continued The accompanying story, which was billed as an inside look at the proposed ballpark's interior, could have been written by Moores himself. The only voices the story contained were those of Larry Lucchino, president of the team; Erik Judson, the Padres' director of ballpark planning; and two employees of companies that stand to make money from the project. The only news in the story that appeared to be reported for the first time was the curious tidbit that Qualcomm Stadium has just 17,000 seats with cup holders. In the proposed ballpark, the U-T informed its readers, there will be "a cup holder in every seat."
"That story really caused some consternation in the ranks," said a newsroom source. "There was nothing really new in it."
But the real embarrassment for some staffers was the art accompanying the story: an artist's rendition of what the inside of the ballpark might look like. So in the spot on A-1 where U-T readers normally find pictures of air crashes that really happened or earthquakes that really happened, they were treated to a picture of something that doesn't exist and only represents one version of downtown's future.
Almost two weeks later, the U-T finally acknowledged that not everyone was buying into the Padres' optimistic vision of an improved downtown, pointing out in its five-part series on the environmental impact report that the report's authors had painted a picture of clogged streets, freeway gridlock, and noise pollution. But by then, the real story wasn't the environmental impact report but the effort by desperate ballpark backers to get the Port District to pay for the hotel on the site of the old Campbell Shipyard, a project that forms the linchpin for the public financing for the ballpark.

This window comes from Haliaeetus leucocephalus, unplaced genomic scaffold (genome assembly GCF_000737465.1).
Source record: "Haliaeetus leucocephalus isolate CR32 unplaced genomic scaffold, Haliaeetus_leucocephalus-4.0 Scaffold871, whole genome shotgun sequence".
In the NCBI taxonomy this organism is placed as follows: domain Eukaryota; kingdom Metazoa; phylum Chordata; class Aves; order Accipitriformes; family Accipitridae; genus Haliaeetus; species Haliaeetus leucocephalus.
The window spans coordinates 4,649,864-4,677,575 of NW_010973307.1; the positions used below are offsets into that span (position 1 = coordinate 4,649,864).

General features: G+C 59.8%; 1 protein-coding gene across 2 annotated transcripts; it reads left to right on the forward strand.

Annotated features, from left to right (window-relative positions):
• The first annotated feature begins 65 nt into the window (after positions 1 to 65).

Of course, the badly muffed coverage is nothing new. To say that the U-T's support for the Padres and the proposed ballpark has spilled off the paper's editorial page and into its news columns only states the obvious. This is the paper, after all, that in almost every discussion about the ballpark's financing resorts to the following boilerplate:
"The ballpark itself will be paid for with $225 million raised in a city of San Diego bond issue planned for early next year; $50 million from the Centre City Development Corp.; and $21 million from the San Diego Unified Port District. The Padres will arrange $115 million in private financing, including money raised from corporate naming rights."
A paper that cared about the truth -- and its readers -- would cut the boilerplate and state the facts. The ballpark is expected to cost about $411 million. Almost $300 million of that will be publicly financed. The remainder will come from private sources. But the Padres may not pay a penny out of pocket if they can line up enough outside money to pay for naming rights, sponsorships, and seat licenses.
"If John Moores is a smart businessman, and his track record says he is, he's not going to pay a dime," says one observer.